Pastor Mark Anderson

What is the profoundest, truest thing that can be said about you? Much, of course, has been said; by family, friends, enemies, strangers, neighbors, business associates. Are all these assessments accurate and truthful?

Psychologists tell us that many of the words with which we are stamped, especially as children, remain defining for us throughout life. If they were truthful, loving, affirming words, we embrace them happily, delight in them, give thanks for them.

We also carry other kinds of words that have shaped us. Hurtful, deceitful, callous, cruel, discounting words. We endure them like a heavy burden, wear them like a thorny crown. We may struggle a life-time to replace them, even as the endless assessments continue to pour in from all around us, and from within; always living in reaction to them, failing to become our own person, often unable to understand, know or believe in ourselves.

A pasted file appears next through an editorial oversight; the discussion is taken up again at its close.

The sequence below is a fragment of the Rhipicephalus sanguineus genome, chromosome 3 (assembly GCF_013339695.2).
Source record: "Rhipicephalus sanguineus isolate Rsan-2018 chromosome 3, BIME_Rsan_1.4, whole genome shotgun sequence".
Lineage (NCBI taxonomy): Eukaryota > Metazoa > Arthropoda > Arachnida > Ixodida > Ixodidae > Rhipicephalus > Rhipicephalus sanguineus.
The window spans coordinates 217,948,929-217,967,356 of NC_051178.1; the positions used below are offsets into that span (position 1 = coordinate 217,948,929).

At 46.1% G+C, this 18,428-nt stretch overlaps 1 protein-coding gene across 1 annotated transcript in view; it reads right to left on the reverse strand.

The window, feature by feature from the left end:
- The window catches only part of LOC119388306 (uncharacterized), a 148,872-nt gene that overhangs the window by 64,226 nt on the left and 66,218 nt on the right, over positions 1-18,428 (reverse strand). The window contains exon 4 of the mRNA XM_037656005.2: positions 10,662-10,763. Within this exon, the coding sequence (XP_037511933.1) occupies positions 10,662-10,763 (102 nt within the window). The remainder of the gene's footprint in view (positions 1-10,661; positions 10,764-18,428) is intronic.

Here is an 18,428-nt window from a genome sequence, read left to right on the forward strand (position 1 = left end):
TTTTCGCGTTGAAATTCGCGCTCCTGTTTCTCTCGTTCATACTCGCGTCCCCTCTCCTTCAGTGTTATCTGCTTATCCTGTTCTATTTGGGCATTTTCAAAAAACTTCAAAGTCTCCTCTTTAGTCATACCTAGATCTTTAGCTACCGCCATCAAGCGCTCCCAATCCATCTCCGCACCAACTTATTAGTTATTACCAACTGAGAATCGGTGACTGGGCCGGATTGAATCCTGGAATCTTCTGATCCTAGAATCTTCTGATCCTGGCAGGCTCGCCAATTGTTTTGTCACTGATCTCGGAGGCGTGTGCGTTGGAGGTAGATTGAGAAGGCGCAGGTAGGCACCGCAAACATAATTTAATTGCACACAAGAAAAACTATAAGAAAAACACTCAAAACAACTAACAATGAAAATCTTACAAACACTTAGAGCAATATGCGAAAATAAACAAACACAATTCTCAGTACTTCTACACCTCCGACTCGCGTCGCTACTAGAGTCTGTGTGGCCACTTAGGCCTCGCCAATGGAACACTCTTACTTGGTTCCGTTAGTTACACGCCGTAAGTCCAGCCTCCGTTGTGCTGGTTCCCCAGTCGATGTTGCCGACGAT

Are we merely the sum of all these shifting assessments, of what others have said and say about us? Or, are we finally only what we have to say about ourselves? Are we one person today and another tomorrow?

So, we return to our question: What is the profoundest, truest thing that can be said about you? To answer we turn not to the assessments of others or within ourselves to our own judgments. We return to our baptism.

In baptism’s promise you received an identity that is not subject to the whims, caprice and conditional judgments of this passing age. Now, it is God’s assessment of you as forgiven, loved in Christ that is defining, shaping of who you truly are. Through the convolutions and contradictions of your life, you are being carried toward the broad sea of eternity on the stream of His all-sufficient grace. Because of Jesus Christ you are a beloved, forgiven child of God. This is the profoundest, truest thing that can be said about you – and for you.

May the peace of Gods that passes all understanding keep your hearts and minds in

Christ Jesus our Lord.”

Published by Pastor Mark Anderson

Lutheran pastor, husband, dad, archaeology nut, serious blues guitarist and aspiring luthier.

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